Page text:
Yet thankfully, I have been informed over the near-decade of writing about MMOs that there are a number of games I thought I liked but that I do, in fact, hate. This was a surprise to me, but I think that for purposes of comprehension, it’s best for me to list for reference all the games that I apparently utterly despise. It’s all very confusing to me, but I’m confident that by sharing and making the occasional off-color joke, I’ll be able to decipher it all.
Continuing its mission to teach people across the world that if an animal is big enough it should be killed, Dauntless has pushed out its closed beta 0.2.8 patch this week.
The patch marks the end of the title’s first holiday event, The Dark Harvest. While Halloween in the lands may be over, the challenge of behemoth slaying continues. Assisting in this effort are three new Archonite weapons, more responsive hammer blast dodges, and improved client performance.
The team is also handing closed beta testers a reset button to use as they will: “All players can now reset their account progression via the My Account page. This will NOT remove any account items, such as founders pack benefits, platinum, flares, emotes, sigils, fabrics, and chroma dust.”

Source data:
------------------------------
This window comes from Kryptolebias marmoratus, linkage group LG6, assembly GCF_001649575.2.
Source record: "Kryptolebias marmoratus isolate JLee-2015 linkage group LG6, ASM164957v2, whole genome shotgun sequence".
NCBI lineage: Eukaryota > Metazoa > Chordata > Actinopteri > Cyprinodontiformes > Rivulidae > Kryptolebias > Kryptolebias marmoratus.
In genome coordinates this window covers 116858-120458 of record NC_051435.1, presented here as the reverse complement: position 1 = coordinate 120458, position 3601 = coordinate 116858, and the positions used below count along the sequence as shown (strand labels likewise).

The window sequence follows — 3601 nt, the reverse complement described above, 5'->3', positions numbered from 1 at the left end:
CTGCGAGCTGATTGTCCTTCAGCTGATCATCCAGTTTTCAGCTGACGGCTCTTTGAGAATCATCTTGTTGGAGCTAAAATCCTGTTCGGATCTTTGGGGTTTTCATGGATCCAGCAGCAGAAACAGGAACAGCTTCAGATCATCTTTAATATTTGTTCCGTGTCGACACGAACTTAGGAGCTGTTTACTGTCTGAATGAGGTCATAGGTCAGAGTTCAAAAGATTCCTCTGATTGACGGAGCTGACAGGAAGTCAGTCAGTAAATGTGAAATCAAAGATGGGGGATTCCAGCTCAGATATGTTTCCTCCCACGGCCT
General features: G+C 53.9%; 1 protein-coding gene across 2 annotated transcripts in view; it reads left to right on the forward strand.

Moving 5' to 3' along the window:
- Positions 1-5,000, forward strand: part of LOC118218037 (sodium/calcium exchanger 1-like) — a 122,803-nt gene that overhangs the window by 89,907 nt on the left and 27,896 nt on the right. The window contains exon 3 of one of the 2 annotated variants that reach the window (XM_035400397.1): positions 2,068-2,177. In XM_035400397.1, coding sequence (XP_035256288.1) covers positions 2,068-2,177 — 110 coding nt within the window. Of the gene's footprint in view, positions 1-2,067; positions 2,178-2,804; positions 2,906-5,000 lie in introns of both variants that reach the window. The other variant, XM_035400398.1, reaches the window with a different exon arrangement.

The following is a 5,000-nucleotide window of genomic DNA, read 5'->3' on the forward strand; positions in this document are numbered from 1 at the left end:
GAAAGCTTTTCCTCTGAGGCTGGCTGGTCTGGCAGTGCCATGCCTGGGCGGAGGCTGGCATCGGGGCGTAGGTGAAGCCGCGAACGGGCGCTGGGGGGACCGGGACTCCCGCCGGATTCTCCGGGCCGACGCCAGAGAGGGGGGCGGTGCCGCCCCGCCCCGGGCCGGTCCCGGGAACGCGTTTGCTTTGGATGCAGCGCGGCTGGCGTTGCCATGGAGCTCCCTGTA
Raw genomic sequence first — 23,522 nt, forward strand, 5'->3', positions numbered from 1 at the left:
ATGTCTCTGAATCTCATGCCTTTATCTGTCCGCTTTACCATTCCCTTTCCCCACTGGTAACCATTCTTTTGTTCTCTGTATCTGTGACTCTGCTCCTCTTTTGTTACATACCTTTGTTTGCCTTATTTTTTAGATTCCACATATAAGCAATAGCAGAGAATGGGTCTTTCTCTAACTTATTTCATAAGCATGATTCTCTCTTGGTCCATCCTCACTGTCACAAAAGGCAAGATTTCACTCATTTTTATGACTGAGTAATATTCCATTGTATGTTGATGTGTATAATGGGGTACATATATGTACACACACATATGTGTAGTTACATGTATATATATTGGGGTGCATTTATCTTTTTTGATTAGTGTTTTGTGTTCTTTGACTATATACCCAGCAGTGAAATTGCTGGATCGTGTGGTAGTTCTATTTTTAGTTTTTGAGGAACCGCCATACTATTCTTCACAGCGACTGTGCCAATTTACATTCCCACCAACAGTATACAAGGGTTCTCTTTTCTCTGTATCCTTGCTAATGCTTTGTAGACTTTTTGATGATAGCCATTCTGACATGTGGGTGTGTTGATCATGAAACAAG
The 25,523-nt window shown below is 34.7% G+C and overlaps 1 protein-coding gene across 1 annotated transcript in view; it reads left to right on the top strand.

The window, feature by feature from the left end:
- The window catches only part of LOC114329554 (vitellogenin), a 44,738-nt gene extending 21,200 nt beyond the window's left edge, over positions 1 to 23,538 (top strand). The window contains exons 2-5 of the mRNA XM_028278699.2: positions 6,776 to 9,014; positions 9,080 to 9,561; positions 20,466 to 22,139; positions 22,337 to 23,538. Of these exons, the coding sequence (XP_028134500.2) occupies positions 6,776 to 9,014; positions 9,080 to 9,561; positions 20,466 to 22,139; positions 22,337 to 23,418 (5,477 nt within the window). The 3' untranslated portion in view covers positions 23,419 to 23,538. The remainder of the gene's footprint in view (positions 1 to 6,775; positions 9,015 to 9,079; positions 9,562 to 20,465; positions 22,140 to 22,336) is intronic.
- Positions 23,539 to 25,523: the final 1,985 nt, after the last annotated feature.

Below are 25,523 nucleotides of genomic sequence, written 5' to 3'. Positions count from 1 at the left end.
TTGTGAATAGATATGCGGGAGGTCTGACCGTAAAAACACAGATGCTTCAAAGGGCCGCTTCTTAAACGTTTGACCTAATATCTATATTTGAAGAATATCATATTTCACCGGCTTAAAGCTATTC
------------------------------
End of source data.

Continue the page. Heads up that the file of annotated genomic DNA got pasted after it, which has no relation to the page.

Last week we broke the story that EVE Online
developer CCP Games is backing out of the virtual reality games market
, closing its Altanta office and selling its VR-focused Newcastle studio. The long-held Atlanta office was acquired in the merger with White Wolf in 2006 and has been hit with several rounds of layoffs over the years, with a major hit in 2011
after the Monoclegate disaster and another 2014 when the World of Darkness MMO was cancelled
. The Newcastle studio was the development house responsible for CCP’s VR dogfighter EVE: Valkyrie
, and both Valkyrie
and CCP’s new VR game Sparc
will now be maintained by the London office.
Around 100 staff were laid off in the restructuring, roughly 30 of whom worked in CCP’s headquarters in Reykjavik, Iceland. Though we were informed at the time that these changes would not impact the development of EVE Online, it since became apparent that more than a few non-development staff were cut. In addition to the EVE PR staff and others that were stationed in Atlanta, all but two members of the EVE community team in Reykjavik have also been let go. There are reports that several GMs and the localisation manager for EVE have departed too, and the mood on twitter from staff in Reykjavik recently is best described as sombre and a little shaken.